Has Gardner Denver Become the Perfect Stock?

Every investor would love to stumble upon the perfect stock. But will you ever really find a stock that provides everything you could possibly want?

One thing's for sure: You'll never discover truly great investments unless you actively look for them. Let's discuss the ideal qualities of a perfect stock, then decide if Gardner Denver (NYSE: GDI  ) fits the bill.

The quest for perfection
Stocks that look great based on one factor may prove horrible elsewhere, making due diligence a crucial part of your investing research. The best stocks excel in many different areas, including these important factors:

  • Growth. Expanding businesses show healthy revenue growth. While past growth is no guarantee that revenue will keep rising, it's certainly a better sign than a stagnant top line.
  • Margins. Higher sales mean nothing if a company can't produce profits from them. Strong margins ensure that company can turn revenue into profit.
  • Balance sheet. At debt-laden companies, banks and bondholders compete with shareholders for management's attention. Companies with strong balance sheets don't have to worry about the distraction of debt.
  • Money-making opportunities. Return on equity helps measure how well a company is finding opportunities to turn its resources into profitable business endeavors.
  • Valuation. You can't afford to pay too much for even the best companies. By using normalized figures, you can see how a stock's simple earnings multiple fits into a longer-term context.
  • Dividends. For tangible proof of profits, a check to shareholders every three months can't be beat. Companies with solid dividends and strong commitments to increasing payouts treat shareholders well.

With those factors in mind, let's take a closer look at Gardner Denver.

Factor

What We Want to See

Actual

Pass or Fail?

Growth

5-year annual revenue growth > 15%

4.7%

Fail

 

1-year revenue growth > 12%

(0.6%)

Fail

Margins

Gross margin > 35%

34.3%

Fail

 

Net margin > 15%

11.2%

Fail

Balance sheet

Debt to equity < 50%

25.4%

Pass

 

Current ratio > 1.3

1.45

Pass

Opportunities

Return on equity > 15%

19.3%

Pass

Valuation

Normalized P/E < 20

14.72

Pass

Dividends

Current yield > 2%

0.3%

Fail

 

5-year dividend growth > 10%

0%*

Fail

       
 

Total score

 

4 out of 10

Source: S&P Capital IQ. Total score = number of passes. * 3-year growth rate.

Since we looked at Gardner Denver last year, the company has dropped a point, as revenue growth came to a halt during 2012. The stock also posted lackluster performance, rising about 5% over the past year.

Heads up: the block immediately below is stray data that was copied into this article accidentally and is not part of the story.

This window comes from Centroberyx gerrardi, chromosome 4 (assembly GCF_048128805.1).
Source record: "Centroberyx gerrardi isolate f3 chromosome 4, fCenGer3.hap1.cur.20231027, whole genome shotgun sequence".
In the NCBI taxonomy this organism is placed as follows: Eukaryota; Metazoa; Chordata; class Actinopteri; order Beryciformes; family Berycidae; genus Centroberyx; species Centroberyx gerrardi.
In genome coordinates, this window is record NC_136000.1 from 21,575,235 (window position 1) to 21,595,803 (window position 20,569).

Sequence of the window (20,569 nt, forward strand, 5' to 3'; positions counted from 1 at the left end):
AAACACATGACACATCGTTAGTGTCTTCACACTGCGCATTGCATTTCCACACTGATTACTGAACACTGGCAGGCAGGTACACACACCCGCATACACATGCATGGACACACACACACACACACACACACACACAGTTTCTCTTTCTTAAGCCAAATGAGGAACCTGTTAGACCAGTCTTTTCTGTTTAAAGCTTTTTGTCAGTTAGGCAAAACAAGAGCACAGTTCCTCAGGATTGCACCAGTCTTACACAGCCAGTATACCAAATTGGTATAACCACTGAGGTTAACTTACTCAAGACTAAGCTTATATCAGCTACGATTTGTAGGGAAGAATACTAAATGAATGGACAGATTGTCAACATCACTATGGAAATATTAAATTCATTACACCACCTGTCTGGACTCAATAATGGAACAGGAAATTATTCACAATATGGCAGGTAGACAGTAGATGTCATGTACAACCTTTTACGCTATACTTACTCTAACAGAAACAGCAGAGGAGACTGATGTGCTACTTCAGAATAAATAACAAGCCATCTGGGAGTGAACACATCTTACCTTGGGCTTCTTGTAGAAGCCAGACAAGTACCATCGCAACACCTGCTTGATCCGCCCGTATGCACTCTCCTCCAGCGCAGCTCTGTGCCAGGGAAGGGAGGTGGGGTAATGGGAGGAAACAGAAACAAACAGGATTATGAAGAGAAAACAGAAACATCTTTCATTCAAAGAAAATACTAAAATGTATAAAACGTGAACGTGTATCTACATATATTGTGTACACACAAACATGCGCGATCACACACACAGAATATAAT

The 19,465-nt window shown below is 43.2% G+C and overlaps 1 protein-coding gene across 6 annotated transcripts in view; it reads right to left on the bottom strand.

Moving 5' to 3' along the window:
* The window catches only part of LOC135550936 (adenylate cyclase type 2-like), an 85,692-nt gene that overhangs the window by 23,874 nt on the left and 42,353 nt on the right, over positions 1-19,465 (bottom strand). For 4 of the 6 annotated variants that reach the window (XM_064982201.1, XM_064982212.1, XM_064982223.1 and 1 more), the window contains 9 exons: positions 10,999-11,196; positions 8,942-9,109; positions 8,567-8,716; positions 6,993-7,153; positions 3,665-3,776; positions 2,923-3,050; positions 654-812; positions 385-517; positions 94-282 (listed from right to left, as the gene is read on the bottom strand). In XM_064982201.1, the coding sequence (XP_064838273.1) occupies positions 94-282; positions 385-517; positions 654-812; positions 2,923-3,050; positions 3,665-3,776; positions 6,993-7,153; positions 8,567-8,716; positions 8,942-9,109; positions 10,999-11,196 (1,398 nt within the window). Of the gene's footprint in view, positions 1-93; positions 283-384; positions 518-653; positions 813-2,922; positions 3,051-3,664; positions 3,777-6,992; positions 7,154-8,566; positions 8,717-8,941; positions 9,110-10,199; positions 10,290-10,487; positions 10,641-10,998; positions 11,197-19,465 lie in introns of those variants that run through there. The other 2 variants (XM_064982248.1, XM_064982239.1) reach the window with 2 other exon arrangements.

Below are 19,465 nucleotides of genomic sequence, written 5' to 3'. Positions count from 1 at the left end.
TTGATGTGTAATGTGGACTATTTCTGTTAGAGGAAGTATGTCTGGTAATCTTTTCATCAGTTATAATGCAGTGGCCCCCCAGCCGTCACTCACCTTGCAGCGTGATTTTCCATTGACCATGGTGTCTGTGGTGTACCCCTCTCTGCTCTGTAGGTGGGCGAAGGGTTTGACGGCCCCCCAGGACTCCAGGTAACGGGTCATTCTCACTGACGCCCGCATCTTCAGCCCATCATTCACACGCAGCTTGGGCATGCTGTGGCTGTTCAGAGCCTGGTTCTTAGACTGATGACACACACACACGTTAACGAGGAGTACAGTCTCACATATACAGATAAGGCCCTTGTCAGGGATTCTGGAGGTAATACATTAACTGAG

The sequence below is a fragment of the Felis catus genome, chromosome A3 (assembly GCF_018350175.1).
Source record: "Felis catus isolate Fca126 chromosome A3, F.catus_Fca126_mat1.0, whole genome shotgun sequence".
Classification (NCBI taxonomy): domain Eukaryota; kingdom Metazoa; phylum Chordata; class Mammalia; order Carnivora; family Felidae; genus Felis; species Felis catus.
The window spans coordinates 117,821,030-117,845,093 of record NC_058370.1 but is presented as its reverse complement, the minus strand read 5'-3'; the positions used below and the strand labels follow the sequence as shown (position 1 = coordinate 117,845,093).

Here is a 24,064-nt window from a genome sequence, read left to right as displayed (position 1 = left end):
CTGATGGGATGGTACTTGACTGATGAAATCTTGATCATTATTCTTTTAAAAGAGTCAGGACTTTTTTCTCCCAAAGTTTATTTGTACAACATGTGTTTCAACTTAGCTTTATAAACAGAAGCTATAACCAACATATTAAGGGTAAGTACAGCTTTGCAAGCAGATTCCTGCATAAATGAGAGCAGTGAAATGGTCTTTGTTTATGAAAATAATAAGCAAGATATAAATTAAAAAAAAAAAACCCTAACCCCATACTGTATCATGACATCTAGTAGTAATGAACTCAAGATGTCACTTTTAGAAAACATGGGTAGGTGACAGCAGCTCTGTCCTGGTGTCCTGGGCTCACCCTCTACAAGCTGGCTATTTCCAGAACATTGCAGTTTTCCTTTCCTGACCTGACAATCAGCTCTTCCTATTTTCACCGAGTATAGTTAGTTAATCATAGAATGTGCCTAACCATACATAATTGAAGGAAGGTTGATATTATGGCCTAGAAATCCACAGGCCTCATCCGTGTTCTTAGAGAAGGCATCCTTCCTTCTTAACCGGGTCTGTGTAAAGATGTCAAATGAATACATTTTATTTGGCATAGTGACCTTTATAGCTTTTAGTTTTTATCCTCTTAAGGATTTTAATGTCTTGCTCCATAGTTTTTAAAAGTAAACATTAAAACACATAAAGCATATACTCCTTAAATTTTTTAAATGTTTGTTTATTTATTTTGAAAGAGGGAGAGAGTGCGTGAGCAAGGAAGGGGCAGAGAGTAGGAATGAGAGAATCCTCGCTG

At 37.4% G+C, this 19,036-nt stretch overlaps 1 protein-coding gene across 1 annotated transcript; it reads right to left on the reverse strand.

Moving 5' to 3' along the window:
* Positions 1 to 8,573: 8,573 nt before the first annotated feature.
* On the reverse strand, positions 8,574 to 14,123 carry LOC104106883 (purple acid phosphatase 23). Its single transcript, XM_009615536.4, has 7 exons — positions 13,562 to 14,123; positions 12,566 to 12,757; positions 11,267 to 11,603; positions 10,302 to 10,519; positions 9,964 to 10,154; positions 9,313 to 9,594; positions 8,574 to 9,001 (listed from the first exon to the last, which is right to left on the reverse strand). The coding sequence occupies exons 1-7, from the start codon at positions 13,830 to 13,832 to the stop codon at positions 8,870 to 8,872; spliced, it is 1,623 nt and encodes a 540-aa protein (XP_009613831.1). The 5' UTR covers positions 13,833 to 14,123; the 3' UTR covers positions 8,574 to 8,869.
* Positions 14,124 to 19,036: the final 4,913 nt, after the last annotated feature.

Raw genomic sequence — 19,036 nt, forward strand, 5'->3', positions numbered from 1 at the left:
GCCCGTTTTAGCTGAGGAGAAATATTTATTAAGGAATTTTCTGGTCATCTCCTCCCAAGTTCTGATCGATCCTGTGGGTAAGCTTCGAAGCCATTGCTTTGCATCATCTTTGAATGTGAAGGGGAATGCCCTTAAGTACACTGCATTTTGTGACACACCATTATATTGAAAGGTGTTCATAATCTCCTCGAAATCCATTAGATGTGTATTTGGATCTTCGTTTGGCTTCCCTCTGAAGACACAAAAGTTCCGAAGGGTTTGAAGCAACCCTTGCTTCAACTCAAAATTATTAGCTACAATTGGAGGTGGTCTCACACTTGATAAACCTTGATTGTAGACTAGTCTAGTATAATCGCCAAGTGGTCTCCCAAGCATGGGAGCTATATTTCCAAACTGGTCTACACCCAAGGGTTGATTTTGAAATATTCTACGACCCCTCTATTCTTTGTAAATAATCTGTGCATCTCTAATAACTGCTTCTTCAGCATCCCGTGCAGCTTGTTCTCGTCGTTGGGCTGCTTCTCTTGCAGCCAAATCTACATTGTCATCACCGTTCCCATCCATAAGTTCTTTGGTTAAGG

Gardner Denver makes a variety of different products for industrial use, ranging from compressors and blowers to vacuum pumps. With engineered products for the oil and gas industry, though, Gardner latched onto what became a high-growth area in recent years. But in its most recent quarterly report, Gardner noted a challenging environment for its petroleum and industrial pump segment, especially noting macroeconomic conditions as reason for it to implement moves like restructuring its European operations and implementing cost-control measures.

But the big news for Gardner through the year has come from talk of a proposed buyout. After the company said in October that it was considering strategic alternatives, many investors believed that SPX (NYSE: SPW  ) would make a bid for the company. But in December, it became clear that buyout talks with SPX were off the table and that the company would need to consider other bids from private-equity firms.

More recently, KKR (NYSE: KKR  ) came forward with a new $75-per-share bid for Gardner. With pressure from activist investors to accept a bid, Gardner may nevertheless hold out for more, especially if reports that SPX had planned to offer $85 per share prove true. Analysts believe that a price in the upper $70s is more likely to be the maximum possible.

For Gardner to improve, it would need to refocus on its core business operations. Until buyout talks get resolved, the distraction will make it tough for Gardner to get closer to perfection.

Keep searching
No stock is a sure thing, but some stocks are a lot closer to perfect than others. By looking for the perfect stock, you'll go a long way toward improving your investing prowess and learning how to separate out the best investments from the rest.

The best investing approach is to choose great companies and stick with them for the long term. The Motley Fool's free report "3 Stocks That Will Help You Retire Rich" names stocks that could help you build long-term wealth and retire well, along with some winning wealth-building strategies that every investor should be aware of. Click here now to keep reading.

Click here to add Gardner Denver to My Watchlist, which can find all of our Foolish analysis on it and all your other stocks.


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